Winter Is Coming

It’s now October, nearly November, and winter is fast approaching. These days the camps wake up to frost on car windows and sighs that make little clouds in the air.

Much of the daily work is focused on preparing for the coming months, which locals talk about ominously. “Have you ever experienced -40 degree weather?” I’ve heard several people ask. “Well get ready.”

Men on horseback approach the security gate at the Sacred Stone Camp.

Tyson holds together branches that make up the waakaa’igan, or long house, he’s helping build. The waakaa’igan is a traditional Anishinaabeg structure made from branches and insulated with various materials – in this case, blankets and tarps. Waakaa’igans, teepees, yurts, and walled tents are main structures that will house those hardy enough to stay through the winter.

Preparing for seasonal change is an integral part of living in harmony with nature. At one point or another, all of our ancestors had the skills to do so, but now so many of us lack even basic knowledge about living in cold climates without indoor heating, plumbing, and electricity. We’ve insulated ourselves from the natural world and as a consequence, have misconstrued our relationship with it.

LaDonna Brave Bull Allard, the official head of Sacred Stone, lays out donated sweet corn to dry in the sun. The dried corn can be rehydrated and eaten during the winter.

I say “we” in an overly general way, but I don’t mean everyone. Such knowledge is still alive in the people (mostly First Nations people, but others as well) who are orchestrating the preservation of food and building of natural shelters, as well as sharing their knowledge with others. They’re keeping alive generational memories of thousands of years spent living with the land, while demonstrating how it’s possible to do so today.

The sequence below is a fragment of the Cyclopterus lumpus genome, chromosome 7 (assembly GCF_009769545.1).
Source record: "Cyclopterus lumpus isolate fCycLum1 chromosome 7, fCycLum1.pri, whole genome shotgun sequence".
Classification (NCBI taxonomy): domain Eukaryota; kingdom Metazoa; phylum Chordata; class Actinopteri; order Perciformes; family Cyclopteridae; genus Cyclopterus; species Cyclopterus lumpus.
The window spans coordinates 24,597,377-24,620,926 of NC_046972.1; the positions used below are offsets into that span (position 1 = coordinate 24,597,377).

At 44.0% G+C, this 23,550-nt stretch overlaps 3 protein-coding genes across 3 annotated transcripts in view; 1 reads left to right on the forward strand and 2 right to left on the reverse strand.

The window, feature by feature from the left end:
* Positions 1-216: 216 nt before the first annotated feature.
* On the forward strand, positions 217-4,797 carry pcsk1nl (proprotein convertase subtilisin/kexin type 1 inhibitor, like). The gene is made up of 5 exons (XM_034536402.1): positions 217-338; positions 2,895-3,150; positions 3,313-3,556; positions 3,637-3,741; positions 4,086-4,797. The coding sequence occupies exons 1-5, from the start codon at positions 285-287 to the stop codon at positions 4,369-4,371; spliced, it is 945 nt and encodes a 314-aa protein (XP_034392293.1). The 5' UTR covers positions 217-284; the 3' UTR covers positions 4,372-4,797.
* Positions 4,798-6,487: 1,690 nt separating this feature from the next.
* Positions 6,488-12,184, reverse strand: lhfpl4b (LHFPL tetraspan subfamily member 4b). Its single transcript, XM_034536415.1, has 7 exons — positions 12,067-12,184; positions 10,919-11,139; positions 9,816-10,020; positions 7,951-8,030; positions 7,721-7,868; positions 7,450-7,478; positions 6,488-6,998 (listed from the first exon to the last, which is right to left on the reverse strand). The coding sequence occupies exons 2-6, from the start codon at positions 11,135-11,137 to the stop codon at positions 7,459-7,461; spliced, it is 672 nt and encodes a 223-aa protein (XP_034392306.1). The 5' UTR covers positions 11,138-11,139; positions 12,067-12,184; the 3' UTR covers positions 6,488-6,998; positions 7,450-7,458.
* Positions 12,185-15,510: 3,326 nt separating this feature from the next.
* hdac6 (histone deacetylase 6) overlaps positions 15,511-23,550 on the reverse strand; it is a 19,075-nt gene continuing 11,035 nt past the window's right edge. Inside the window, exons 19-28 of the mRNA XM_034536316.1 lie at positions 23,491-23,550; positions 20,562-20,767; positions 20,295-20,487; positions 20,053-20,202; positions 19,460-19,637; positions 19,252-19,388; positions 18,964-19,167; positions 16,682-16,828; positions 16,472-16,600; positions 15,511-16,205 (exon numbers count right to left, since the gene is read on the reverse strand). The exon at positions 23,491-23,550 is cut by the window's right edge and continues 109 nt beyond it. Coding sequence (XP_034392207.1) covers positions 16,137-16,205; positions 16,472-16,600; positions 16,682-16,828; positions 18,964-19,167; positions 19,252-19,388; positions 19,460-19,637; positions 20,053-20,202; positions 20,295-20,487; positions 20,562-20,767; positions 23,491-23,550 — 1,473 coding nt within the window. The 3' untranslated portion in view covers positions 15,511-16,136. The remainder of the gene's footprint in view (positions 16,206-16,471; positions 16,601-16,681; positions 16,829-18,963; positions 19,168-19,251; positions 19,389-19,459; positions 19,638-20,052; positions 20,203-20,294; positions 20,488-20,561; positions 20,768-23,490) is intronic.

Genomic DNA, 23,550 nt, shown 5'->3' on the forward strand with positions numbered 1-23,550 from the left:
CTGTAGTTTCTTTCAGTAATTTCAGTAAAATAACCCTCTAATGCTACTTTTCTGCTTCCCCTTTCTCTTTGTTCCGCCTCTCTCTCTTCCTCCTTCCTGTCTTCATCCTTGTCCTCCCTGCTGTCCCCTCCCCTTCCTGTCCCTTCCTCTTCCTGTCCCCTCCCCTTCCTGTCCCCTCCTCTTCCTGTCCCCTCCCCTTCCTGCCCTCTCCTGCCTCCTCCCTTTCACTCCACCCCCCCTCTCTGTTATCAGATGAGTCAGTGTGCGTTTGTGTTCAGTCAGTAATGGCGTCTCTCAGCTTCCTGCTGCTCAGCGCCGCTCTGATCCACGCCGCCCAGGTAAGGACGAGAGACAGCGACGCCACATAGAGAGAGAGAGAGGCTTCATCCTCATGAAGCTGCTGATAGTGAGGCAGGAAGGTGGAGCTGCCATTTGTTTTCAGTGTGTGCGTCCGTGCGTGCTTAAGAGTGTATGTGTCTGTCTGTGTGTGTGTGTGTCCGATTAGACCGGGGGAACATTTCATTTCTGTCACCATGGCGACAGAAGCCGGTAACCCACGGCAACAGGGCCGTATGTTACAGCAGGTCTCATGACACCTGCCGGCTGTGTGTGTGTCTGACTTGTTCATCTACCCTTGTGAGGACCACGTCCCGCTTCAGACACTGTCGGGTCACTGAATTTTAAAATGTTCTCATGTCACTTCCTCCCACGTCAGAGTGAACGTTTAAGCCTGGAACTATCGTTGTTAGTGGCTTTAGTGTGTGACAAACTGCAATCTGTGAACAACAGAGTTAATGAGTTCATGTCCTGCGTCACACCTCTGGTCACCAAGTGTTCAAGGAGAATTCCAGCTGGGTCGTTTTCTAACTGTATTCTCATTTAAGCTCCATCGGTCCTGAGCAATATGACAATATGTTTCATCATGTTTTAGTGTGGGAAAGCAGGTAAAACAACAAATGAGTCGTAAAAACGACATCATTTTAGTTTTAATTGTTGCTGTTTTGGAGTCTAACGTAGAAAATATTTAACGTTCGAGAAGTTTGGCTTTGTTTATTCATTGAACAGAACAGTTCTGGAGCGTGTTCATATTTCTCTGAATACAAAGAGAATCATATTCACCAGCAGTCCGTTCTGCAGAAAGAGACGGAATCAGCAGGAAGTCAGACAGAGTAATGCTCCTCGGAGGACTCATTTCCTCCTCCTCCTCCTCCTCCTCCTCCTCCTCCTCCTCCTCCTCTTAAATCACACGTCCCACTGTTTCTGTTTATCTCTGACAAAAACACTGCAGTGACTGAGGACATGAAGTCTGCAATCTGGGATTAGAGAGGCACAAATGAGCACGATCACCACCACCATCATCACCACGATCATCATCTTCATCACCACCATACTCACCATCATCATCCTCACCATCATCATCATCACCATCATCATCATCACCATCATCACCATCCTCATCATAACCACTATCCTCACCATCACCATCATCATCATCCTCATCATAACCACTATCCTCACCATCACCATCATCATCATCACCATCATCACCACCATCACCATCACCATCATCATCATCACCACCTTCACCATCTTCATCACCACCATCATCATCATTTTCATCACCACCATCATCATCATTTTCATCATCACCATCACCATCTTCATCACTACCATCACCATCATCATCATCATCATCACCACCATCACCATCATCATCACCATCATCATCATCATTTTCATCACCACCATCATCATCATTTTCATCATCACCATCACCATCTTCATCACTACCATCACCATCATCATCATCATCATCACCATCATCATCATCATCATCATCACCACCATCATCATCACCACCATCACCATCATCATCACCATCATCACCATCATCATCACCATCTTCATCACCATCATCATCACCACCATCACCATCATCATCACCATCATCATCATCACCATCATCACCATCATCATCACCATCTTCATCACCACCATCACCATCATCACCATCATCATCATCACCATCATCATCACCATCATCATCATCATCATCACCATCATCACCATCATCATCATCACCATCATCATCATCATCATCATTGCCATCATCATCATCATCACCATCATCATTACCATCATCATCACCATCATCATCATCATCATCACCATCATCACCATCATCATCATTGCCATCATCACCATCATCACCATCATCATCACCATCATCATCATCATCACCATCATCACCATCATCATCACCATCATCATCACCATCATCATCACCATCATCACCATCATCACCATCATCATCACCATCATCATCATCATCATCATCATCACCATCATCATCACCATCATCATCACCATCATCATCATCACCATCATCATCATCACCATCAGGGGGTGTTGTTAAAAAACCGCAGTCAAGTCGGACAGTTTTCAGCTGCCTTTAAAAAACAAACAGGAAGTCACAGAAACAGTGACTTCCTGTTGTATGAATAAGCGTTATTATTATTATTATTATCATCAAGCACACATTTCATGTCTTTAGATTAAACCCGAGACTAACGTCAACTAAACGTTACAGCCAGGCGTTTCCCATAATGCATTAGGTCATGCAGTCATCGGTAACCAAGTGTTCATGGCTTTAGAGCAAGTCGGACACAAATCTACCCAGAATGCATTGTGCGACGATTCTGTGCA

Kima and Michael make pear-apple sauce as part of a canning project to preserve produce for colder months.

I personally know very little about surviving outside in subzero conditions. To be honest, I’m nervous and not entirely sure I’m up to the challenge. The only reason I feel confident enough to try is that time and time again, I’ve experienced and born witness to incredible support from the camp community. However harsh this winter will be, we’re all going to get through it together, seasoned winter campers and cold-averse newbies alike. I imagine that almost as much as practical knowledge, it’s this sense of collective responsibility that helped our ancestors survive the winter too.

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